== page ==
Monday, June 10, 2019
Our fight to win a fair contract that creates sustainable career paths for all ARs continues at UC Berkeley today and tomorrow. In advance of bargaining session #3, Benjamin Lynch, Associate Researcher at the Space Sciences Laboratory at UC Berkeley and ARU / UAW 5810 bargaining team member, has published an op-ed on Medium to highlight the issues we are fighting for. Please take a few minutes to read Ben’s piece!
Stay tuned for an update following Tuesday’s session. And please check out the ARU / UAW 5810 bargaining page to meet the bargaining team, read all proposals that have been submitted thus far, and provide feedback.
You can check out Ben’s op-ed on Medium or scroll down and read it below!
Academic Researchers United / UAW 5810 Bargaining Team
Andrea Anzalone, Project Scientist, UC Irvine
Gerard Ariño Estrada, Assistant Project Scientist, UC Davis
Angelo Demuro, Associate Researcher, UC Irvine
Silvia Diaz-Perez, Associate Project Scientist, UCLA
Patrick Drake, Specialist, UC Santa Cruz
Jocelyne Fadiga, Junior Specialist, UC San Francisco
Mateusz Gola, Assistant Researcher, UC San Diego
Royce Harner, Assistant Specialist, UC San Francisco
Leah Hartman, Junior Specialist, UC Davis
Christian Hofmann, Assistant Project Scientist, UCLA
Benjamin Lynch, Associate Researcher, UC Berkeley
Siyan Ma, Associate Specialist, UC Berkeley
Manash Paul, Assistant Researcher, UCLA
Christina Priest, Assistant Project Scientist, UCLA
David Quint, Associate Project Scientist, UC Merced
Michael Rich, Researcher, UCLA
Maike Roth, Assistant Specialist, UC San Francisco
Pascal Saint-Hilaire, Assistant Researcher, UC Berkeley
Lisa Schwarz, Assistant Researcher, UC Santa Cruz
Margaret Soucheray, Associate Specialist, UC San Francisco
Theo Tarver, Assistant Specialist, UC San Francisco
Fenfen Wu, Associate Project Scientist, UCLA
UC Must Improve Job Security and Provide Clear Paths to Career Advancement
I am an Associate Research Physicist at UC Berkeley and a member of the bargaining team for the newest group of unionized workers at the University of California, Academic Researchers United / UAW 5810. I study the dynamics and evolution of solar atmosphere via computer simulations of the Sun’s “space weather” in order to predict its impacts throughout the solar system and on Earth. Space weather can affect power transmission lines, satellite communications, the safety of airplane flights, and more. I became involved with organizing the union because the University of California’s research system is too often stifling, restrictive, and atomized—impeding the kind of innovation, creativity, and stability necessary for breakthrough scientific research. Changes are necessary.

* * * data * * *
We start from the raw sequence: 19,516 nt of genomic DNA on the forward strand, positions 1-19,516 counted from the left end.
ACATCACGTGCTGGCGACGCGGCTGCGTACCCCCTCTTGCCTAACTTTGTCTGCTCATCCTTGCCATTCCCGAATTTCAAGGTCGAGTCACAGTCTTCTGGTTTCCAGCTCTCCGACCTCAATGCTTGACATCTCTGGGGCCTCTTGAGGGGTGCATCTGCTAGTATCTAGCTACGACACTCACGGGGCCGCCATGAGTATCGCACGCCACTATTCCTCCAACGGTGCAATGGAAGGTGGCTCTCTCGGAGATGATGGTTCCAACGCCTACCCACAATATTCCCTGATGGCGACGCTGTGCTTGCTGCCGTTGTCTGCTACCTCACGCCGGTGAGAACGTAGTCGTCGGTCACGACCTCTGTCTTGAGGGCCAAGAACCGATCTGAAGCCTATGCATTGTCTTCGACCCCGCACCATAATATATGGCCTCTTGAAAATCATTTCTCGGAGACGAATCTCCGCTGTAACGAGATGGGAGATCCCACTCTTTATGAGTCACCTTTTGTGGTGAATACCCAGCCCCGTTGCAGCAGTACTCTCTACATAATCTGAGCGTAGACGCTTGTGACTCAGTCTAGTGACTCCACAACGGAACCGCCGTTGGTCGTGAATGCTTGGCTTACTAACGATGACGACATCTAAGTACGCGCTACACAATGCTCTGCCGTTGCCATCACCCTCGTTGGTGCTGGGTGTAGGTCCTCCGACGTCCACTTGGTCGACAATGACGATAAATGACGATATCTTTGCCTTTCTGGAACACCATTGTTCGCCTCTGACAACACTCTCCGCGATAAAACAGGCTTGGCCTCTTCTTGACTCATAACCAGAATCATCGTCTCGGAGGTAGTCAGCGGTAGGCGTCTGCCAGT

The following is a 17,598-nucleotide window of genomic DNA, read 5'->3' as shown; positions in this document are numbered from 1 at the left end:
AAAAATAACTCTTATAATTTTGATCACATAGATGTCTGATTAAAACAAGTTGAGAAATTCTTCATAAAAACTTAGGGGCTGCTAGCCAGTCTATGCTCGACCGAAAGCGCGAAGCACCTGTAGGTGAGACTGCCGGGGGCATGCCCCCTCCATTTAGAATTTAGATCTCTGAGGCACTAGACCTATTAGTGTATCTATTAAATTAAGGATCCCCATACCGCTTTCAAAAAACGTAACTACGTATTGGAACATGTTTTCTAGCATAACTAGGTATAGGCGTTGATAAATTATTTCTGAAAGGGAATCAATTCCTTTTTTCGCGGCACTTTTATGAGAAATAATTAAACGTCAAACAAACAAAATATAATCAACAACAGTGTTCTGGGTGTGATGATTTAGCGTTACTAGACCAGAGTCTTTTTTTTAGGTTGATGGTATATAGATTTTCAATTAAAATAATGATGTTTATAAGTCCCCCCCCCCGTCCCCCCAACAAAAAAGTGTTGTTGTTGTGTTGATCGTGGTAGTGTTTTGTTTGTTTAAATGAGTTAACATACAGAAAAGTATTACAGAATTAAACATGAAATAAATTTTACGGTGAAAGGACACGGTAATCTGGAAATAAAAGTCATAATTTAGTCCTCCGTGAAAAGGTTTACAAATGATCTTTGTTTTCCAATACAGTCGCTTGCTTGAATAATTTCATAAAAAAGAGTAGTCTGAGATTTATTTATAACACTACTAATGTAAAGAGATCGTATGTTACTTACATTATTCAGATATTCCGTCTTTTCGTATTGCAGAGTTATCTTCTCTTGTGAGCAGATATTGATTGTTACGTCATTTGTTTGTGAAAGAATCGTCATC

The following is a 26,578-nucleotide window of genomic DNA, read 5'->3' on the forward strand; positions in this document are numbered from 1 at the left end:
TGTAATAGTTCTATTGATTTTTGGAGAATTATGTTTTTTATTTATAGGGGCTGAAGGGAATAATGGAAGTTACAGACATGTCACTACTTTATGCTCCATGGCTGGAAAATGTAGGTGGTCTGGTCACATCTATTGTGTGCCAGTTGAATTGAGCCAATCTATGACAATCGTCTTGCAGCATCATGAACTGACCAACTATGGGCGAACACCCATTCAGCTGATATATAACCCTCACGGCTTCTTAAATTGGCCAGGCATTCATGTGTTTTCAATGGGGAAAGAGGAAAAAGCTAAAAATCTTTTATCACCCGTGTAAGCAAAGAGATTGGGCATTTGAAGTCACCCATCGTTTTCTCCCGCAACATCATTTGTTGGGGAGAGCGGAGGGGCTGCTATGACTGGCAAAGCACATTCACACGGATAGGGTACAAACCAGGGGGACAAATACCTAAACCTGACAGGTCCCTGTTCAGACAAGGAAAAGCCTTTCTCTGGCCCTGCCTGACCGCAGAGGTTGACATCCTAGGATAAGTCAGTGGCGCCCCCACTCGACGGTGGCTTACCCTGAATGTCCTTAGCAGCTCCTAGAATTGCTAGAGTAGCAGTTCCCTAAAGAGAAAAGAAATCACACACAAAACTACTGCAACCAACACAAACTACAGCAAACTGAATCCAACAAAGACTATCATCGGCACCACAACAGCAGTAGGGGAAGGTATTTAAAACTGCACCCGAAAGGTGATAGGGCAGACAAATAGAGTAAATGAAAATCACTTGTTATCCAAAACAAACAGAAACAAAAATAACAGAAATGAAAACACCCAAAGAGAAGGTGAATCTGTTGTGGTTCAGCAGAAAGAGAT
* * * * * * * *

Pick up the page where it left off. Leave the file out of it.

Academic Researchers at UC have a number of titles; we are Project Scientists, Specialists, Professional Researchers, and Coordinators of Public Programs. We power the university’s $6 billion research mission. During my 13 years at UC, it has become clear that the University could be and should be doing far more to support its academic workforce. By denying Academic Researchers fair pay and benefits, support for sustained research and growth, and equity at work, UC is failing its own historic role as the state’s primary academic research institution, resulting in a loss of promising talent to other universities and private industry. Instead of raising the bar, the University of California has continued to ignore troubling inefficiencies and inequities for years.
These systemic issues aren’t confined to UC but through our bargaining process, the union and UC have the opportunity to provide a model to the nation for making substantive and significant progress right now. National science organizations have issued reports again and again and again that identify needed reforms. The National Academies of Science, Engineering and Medicine (NASEM) described the main problem as “a gulf between the burgeoning number of scientists qualified to participate…and elusive opportunities to establish long-term research careers.” But after years of studies, UC has done very little to act on the recommendations. With a union, Academic Researchers can finally take action to make our research system work better.